Not much was known about the Greek Revival Farmhouse when the owners acquired the property. Several people around the community were able to convey snippets of information about the dwelling but none that led to the discovery of the structure's history. Only the following could be articulated:
Upon purchase of the cottage in 1998, the parlor in the Parlor Suite was divided into two rooms: a bath and a bedroom. A one-board wall had been run from east to west and a door had been cut in to the hall from the bath side. Today, the hall wall has been restored and only the original entrance to the parlor remains. The commode sat under the southwest window, the sink where the entertainment armoire sits today and the tub where the library table is today. The bed and bathroom of the Parlor Suite had been cobbled into one large room which served as the kitchen. It could be speculated that the current bath was actually a stranger's room and no interior access to that room could be had from the house proper. This could be a logical argument as there remains an exterior door to the bath even today. During the last step of the evolution of this suite, the previously removed wall was restored to define the bath from the bedroom.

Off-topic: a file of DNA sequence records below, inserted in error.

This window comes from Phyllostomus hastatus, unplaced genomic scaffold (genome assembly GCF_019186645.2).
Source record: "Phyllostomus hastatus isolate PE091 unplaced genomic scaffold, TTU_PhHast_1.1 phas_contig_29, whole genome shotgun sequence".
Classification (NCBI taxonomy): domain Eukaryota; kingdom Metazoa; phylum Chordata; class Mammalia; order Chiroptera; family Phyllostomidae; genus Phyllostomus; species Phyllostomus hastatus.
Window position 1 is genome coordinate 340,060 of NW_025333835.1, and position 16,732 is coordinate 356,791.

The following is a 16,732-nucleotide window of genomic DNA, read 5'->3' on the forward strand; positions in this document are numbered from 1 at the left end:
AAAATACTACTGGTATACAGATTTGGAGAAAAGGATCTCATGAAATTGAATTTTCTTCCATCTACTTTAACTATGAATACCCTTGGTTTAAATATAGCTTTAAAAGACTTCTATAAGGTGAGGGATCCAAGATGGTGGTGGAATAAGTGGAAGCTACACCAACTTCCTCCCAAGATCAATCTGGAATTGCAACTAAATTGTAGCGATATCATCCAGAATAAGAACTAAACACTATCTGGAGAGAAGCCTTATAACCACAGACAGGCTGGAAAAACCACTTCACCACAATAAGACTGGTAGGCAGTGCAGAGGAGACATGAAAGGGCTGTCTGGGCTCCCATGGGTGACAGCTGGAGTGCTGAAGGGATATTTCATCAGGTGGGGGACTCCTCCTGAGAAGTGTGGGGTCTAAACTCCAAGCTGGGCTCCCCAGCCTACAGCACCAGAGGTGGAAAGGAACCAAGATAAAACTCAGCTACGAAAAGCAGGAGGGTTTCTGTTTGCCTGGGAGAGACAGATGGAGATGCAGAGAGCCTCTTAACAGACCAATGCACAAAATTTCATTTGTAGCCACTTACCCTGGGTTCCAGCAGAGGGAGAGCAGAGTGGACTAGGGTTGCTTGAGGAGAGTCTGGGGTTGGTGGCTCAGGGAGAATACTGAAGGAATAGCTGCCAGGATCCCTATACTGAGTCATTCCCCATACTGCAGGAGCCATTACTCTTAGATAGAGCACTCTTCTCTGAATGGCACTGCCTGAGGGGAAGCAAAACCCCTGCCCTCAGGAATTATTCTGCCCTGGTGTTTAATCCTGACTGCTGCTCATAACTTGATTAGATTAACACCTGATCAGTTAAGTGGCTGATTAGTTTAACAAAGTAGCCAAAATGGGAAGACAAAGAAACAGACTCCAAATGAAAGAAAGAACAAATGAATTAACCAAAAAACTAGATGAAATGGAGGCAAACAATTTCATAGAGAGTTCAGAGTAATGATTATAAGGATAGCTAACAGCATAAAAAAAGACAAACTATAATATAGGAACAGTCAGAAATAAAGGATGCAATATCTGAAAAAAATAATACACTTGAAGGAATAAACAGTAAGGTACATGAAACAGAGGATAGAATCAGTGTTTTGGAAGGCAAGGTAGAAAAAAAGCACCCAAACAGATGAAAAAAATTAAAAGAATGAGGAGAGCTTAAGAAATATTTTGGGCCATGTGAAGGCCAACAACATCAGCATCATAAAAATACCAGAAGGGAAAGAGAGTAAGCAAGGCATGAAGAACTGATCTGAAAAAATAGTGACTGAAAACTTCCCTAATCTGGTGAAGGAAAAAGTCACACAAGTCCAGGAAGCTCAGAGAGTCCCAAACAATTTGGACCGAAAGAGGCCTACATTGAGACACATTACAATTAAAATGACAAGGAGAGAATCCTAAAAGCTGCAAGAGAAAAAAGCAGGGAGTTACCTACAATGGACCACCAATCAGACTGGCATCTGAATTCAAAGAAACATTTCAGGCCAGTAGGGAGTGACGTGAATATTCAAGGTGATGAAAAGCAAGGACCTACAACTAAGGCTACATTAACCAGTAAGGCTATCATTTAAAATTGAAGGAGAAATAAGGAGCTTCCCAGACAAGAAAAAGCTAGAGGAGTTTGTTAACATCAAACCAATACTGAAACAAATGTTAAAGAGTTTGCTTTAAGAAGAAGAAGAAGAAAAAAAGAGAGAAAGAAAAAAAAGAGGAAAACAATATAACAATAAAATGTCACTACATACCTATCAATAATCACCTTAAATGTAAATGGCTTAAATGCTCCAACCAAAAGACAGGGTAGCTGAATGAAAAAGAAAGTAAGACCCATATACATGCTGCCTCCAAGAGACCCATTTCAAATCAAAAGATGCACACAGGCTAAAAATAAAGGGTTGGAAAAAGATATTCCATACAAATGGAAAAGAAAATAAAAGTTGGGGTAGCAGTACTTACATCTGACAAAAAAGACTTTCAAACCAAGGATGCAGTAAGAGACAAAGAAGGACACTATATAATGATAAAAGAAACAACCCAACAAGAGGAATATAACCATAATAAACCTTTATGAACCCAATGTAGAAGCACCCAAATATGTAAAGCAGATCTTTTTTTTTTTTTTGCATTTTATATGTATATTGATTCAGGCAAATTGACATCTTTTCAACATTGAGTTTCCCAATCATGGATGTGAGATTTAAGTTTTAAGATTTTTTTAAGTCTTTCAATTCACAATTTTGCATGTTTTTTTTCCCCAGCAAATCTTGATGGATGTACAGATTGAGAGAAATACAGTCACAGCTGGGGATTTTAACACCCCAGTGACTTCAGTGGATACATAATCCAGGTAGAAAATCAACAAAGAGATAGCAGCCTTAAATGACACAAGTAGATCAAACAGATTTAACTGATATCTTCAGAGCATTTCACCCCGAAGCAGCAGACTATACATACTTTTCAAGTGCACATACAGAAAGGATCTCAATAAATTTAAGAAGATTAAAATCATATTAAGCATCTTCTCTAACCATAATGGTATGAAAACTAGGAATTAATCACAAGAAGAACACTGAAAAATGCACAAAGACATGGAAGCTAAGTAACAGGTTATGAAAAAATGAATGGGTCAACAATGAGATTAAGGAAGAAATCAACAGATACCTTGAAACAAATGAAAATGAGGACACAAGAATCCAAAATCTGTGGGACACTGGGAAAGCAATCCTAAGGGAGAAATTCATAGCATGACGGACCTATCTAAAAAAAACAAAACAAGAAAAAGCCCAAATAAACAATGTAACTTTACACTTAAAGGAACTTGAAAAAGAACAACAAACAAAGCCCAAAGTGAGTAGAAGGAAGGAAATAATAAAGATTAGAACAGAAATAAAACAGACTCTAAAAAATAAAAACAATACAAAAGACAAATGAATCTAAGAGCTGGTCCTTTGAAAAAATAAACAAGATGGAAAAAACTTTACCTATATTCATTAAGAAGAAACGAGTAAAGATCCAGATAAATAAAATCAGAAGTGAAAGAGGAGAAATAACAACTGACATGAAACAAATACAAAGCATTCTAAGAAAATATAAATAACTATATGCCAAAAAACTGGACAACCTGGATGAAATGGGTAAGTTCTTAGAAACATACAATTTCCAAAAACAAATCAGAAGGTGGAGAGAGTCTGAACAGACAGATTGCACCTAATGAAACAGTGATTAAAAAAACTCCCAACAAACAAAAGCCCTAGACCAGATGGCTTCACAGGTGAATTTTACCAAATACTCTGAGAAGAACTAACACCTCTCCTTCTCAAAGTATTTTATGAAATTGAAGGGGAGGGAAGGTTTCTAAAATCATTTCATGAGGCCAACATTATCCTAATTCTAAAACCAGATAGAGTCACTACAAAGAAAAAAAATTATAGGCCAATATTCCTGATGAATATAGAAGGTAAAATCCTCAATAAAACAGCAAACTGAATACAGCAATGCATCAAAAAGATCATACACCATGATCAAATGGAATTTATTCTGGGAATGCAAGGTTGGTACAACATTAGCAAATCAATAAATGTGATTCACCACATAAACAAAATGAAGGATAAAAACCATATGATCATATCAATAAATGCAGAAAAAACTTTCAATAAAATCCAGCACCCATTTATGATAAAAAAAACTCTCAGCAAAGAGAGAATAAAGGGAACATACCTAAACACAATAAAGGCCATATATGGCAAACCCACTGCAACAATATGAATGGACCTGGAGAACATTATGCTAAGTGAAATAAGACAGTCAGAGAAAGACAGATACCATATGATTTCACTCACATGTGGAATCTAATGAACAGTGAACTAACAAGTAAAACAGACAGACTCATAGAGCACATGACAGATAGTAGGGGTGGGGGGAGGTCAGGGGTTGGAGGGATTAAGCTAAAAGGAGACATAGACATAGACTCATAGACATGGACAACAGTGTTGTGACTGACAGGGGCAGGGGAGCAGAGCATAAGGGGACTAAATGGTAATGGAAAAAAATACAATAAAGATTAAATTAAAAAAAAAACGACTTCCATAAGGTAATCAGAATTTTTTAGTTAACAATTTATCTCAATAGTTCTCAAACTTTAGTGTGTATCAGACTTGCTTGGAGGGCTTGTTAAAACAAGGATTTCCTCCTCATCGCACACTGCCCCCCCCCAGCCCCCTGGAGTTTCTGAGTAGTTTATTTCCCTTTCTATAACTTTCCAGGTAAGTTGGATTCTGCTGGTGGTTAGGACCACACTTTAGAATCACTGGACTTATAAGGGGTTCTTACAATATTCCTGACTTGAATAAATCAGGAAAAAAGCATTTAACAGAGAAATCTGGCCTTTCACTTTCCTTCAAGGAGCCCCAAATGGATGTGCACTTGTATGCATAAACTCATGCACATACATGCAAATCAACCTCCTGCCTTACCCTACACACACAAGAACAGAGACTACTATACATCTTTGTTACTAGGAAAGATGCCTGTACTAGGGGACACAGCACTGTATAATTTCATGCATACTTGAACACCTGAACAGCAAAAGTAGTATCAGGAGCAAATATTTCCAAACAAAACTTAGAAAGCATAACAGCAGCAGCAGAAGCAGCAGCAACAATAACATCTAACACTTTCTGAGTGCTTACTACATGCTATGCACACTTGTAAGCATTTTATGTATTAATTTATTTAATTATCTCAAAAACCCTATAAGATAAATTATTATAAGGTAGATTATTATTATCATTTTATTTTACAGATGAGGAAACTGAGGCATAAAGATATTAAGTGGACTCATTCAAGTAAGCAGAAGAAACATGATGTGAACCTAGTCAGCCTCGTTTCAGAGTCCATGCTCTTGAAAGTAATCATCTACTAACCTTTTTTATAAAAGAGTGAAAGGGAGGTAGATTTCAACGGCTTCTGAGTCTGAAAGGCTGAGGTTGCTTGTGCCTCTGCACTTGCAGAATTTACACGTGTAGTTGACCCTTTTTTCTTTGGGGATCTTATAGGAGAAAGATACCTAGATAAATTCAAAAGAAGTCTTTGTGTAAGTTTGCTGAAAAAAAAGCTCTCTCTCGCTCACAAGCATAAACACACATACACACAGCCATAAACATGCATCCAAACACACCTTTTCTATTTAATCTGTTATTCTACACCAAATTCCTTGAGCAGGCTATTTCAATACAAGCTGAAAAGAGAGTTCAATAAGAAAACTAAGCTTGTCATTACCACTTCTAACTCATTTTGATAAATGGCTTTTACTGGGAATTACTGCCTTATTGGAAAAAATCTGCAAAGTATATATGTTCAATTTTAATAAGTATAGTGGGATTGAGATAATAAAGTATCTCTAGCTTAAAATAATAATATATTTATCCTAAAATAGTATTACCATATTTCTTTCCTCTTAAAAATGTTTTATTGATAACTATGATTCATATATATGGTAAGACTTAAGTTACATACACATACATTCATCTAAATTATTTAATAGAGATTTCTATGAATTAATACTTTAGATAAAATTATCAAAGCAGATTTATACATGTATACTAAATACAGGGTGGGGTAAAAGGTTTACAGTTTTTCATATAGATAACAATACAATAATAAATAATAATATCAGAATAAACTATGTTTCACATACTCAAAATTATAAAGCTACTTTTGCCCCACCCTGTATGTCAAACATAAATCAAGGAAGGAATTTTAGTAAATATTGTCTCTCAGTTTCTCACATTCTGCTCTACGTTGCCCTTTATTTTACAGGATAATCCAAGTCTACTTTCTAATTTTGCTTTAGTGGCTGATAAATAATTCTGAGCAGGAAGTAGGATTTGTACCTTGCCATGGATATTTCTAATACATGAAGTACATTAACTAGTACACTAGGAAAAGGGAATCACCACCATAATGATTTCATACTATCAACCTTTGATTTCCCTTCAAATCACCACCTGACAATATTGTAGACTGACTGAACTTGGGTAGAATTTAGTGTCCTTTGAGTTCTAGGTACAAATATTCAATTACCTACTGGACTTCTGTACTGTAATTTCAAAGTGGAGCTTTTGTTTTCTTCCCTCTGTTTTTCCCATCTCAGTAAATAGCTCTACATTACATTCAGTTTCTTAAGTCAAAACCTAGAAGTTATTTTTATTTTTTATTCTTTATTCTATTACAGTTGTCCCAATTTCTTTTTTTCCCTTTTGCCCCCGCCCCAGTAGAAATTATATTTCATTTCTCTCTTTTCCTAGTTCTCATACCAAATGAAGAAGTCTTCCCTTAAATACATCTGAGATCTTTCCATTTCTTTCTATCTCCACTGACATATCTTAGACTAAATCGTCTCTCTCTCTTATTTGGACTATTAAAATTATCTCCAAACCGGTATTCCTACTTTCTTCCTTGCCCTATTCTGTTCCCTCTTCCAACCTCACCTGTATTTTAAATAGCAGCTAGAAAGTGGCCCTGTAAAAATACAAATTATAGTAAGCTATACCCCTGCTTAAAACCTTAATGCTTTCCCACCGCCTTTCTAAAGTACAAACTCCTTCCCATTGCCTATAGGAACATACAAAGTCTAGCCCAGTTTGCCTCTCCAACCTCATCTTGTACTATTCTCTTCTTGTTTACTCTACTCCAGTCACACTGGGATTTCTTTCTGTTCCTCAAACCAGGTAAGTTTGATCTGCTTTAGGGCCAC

Upon purchase of the cottage in 1998, the bedroom in the Master Suite was in use as the Parlor for the house. The relative formality of the detail in the ceiling and wainscoting underscored this to be the grandest room of this modest cottage. However, with the restoration of the parlor in the Parlor Suite, the flow of the rooms in general dictated this room be used as the only bedroom (hence the title: Master Suite) and the restored parlor more appropriately so due to its proximity to the kitchen. The bath was moved into one-half of the back porch room and the door frame was salvaged from the old bath and reused. All pieces cut out of the wall to accommodate this bath were saved for a time when a total and period correct restoration may be done. If one looks closely, it is apparent that the upper walls are covered in tiny tack heads. Originally, these boards were covered in wallpaper. Under the wallpaper was a layer of cheesecloth held in place by these tacks. The cheesecloth facilitated a smooth application of the wallpaper. However, these tacks are now ruthlessly embedded in this 150 year old wood which teeters on being petrified. Therefore, one can learn to live with the tacks since removal is difficult at best!